Last night the Toronto Transit Commission appointed a new Advisory Panel. This panel is made up of private citizens from all over Toronto. One of my favourite people was appointed to this panel. Julie Tyios. She is PERFECT for this role. We’ve not only rode together on the TTC but she also helped me get in touch with the TTC’s @bradTTC once to report a driver assault. This morning I got the chance to ask Julie some questions in between an interview with CBC Radio’s Metro Morning and a video shoot. Here is that interview. I hope you enjoy.
You got your new role as a result of a tweet. What do you think resonated with the TTC from your 140 character tweet?
I think mentioning my background in communications and social media really helped. This panel is all about gathering feedback from the public in a very transparent process, and I’m very active on Twitter and in the Toronto community in general. I’m eager to hear what people have to say and respond to their feedback. I also own an online marketing company, Red Juice Media, and I’m really focused on making great things happen with my company and elsewhere. I’m looking forward to achieving some great things with this panel.
What are you most excited about this new role for you with the TTC?
I’m really looking forward to hearing from other TTC riders about how we can make this system work for everyone. Right now, there’s a big focus on customer service and how we can improve that experience. I’ve heard things from people on Twitter and elsewhere about issues they’ve had with customer service, and I’d really like to put some solid recommendations forward on how the TTC might improve in that area.
How important are online tools such as Twitter to communication between the TTC and the riders?
I think they’re important, no doubt about that. Certainly not every TTC rider is on Twitter, but there is an audience there and they are using the network to communicate. I was at an event the other night where Scott Stratten (@unmarketing) was speaking, and I think he sums it up best – Social media is happening, people are using it, and it’s up to you whether or not you want to engage your audience on it. Citizens, TTC riders and employees are on this channel, and it’s another avenue for the TTC for reach out, listen, and respond to the people who use public transit.
The media has recently reported on various customer service issues. What are your thoughts on this?
Truthfully, I’ve never had a problem with customer service on the TTC – When I board a streetcar, I greet the driver with a smile and thank them when they give me a transfer. I realize their job is a tough one, and I can see how a little courtesy can really go a long way. I believe customer service in a two-way street, and I would like to raise awareness of these and other issues, and work on improving the customer experience as we move forward.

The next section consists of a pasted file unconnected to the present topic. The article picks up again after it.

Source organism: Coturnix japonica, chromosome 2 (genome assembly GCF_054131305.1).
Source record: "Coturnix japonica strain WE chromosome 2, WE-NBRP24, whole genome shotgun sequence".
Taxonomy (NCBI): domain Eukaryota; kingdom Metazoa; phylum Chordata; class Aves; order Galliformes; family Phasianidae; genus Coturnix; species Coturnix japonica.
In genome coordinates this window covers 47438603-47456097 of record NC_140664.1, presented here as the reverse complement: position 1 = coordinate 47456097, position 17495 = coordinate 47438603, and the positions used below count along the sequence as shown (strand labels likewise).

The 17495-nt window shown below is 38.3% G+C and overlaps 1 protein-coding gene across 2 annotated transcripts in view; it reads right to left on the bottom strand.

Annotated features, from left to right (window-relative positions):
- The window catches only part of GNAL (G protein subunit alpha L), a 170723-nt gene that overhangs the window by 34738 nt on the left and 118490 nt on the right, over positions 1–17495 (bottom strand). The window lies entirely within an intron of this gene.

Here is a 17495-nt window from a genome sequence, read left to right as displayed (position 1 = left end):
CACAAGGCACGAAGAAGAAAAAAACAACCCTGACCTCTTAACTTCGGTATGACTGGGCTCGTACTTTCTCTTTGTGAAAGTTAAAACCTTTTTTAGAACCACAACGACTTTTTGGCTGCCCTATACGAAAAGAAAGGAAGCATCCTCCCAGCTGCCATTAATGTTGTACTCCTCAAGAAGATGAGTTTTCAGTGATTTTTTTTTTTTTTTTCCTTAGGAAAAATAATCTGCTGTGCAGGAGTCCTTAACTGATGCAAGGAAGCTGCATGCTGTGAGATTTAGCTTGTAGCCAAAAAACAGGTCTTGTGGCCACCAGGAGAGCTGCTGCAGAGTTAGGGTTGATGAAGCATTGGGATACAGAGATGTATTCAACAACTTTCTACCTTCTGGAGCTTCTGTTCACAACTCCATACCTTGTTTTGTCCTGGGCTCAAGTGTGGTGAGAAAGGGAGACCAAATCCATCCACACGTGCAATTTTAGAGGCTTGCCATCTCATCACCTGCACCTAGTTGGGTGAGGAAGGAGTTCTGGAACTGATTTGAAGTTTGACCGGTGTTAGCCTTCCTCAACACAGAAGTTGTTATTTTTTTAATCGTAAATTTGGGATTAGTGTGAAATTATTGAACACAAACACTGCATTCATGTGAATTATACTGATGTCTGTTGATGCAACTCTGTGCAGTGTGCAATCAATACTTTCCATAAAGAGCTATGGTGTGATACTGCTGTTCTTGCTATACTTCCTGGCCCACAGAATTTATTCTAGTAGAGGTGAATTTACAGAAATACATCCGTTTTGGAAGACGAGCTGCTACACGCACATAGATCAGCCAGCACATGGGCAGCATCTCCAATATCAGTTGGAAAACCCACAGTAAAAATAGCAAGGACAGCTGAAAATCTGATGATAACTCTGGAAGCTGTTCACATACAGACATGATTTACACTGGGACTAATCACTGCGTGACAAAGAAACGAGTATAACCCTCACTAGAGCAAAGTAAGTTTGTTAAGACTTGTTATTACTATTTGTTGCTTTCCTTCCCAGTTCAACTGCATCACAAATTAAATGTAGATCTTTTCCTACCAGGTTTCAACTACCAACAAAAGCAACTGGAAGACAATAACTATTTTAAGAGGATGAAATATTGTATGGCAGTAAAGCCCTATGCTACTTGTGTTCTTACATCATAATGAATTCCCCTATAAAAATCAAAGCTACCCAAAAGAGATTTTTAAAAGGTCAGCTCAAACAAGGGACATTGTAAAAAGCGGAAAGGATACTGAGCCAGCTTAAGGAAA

There are many people from different parts of the city that want their voices heard at the TTC. What are your thoughts on hearing these people? Some come from the downtown core. Others use the buses and LRT in the east. How can we make sure they all have a voice that is heard ?
Even though this panel is quite new, I’ve already heard a fair bit of feedback from people all over the city, and even from people as far away as Kitchener-Waterloo. I have a Twitter account (@JulieTyios) that people can reach me on, and I know the TTC has an email address to collect feedback on behalf of the panel (email@example.com). Depending on how things unfold as we move forward there may be other opportunities for us to reach out to riders all over the city, including perhaps some open forums or focus groups to gather feedback. I’m committed to hearing riders’ voices, and I encourage people to get in touch with me on Twitter or by email.
If there is one thing you would like to accomplish at the TTC, what would it be?
I would like people to know that there are lines of communication open to reach out to the TTC, whether it’s to commend a TTC employee for great service, or to report an incident. I’m really committed to getting quality feedback from people regarding customer service and any issues they have with their commute. I also know the TTC recently unveiled a Twitter account, @TTCnotices, to warn people about delays and route changes.
Public transit is vital to the city of Toronto, and I think we all win when we have a transit system that we can rely on. I know the TTC is a very complex system and there’s a lot to go through with this panel, but all of the members are committed to bringing recommendations to the table to help improve the TTC where possible.
What would you do if you were in Julie’s role? Feel free to leave comments below.